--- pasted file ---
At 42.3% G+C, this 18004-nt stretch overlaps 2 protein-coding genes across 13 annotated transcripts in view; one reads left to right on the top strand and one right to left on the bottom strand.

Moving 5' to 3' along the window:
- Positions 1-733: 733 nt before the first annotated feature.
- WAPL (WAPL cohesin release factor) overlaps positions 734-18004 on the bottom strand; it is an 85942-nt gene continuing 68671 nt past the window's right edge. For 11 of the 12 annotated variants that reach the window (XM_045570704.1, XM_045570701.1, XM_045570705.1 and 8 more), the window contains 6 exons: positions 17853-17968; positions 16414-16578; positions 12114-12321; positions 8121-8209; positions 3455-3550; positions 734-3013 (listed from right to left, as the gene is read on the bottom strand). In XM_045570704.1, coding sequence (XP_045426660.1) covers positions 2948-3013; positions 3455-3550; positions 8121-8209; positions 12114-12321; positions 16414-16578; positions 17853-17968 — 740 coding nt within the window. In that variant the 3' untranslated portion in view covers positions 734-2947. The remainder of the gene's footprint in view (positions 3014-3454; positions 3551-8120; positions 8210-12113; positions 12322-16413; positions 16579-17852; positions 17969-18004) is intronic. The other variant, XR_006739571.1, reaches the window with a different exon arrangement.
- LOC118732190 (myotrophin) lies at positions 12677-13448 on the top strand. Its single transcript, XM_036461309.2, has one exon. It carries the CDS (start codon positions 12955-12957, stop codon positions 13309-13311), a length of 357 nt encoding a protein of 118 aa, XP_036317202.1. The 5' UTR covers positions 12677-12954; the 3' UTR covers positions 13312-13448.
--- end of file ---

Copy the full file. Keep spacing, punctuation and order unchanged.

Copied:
At 42.3% G+C, this 18004-nt stretch overlaps 2 protein-coding genes across 13 annotated transcripts in view; one reads left to right on the top strand and one right to left on the bottom strand.

Moving 5' to 3' along the window:
- Positions 1-733: 733 nt before the first annotated feature.
- WAPL (WAPL cohesin release factor) overlaps positions 734-18004 on the bottom strand; it is an 85942-nt gene continuing 68671 nt past the window's right edge. For 11 of the 12 annotated variants that reach the window (XM_045570704.1, XM_045570701.1, XM_045570705.1 and 8 more), the window contains 6 exons: positions 17853-17968; positions 16414-16578; positions 12114-12321; positions 8121-8209; positions 3455-3550; positions 734-3013 (listed from right to left, as the gene is read on the bottom strand). In XM_045570704.1, coding sequence (XP_045426660.1) covers positions 2948-3013; positions 3455-3550; positions 8121-8209; positions 12114-12321; positions 16414-16578; positions 17853-17968 — 740 coding nt within the window. In that variant the 3' untranslated portion in view covers positions 734-2947. The remainder of the gene's footprint in view (positions 3014-3454; positions 3551-8120; positions 8210-12113; positions 12322-16413; positions 16579-17852; positions 17969-18004) is intronic. The other variant, XR_006739571.1, reaches the window with a different exon arrangement.
- LOC118732190 (myotrophin) lies at positions 12677-13448 on the top strand. Its single transcript, XM_036461309.2, has one exon. It carries the CDS (start codon positions 12955-12957, stop codon positions 13309-13311), a length of 357 nt encoding a protein of 118 aa, XP_036317202.1. The 5' UTR covers positions 12677-12954; the 3' UTR covers positions 13312-13448.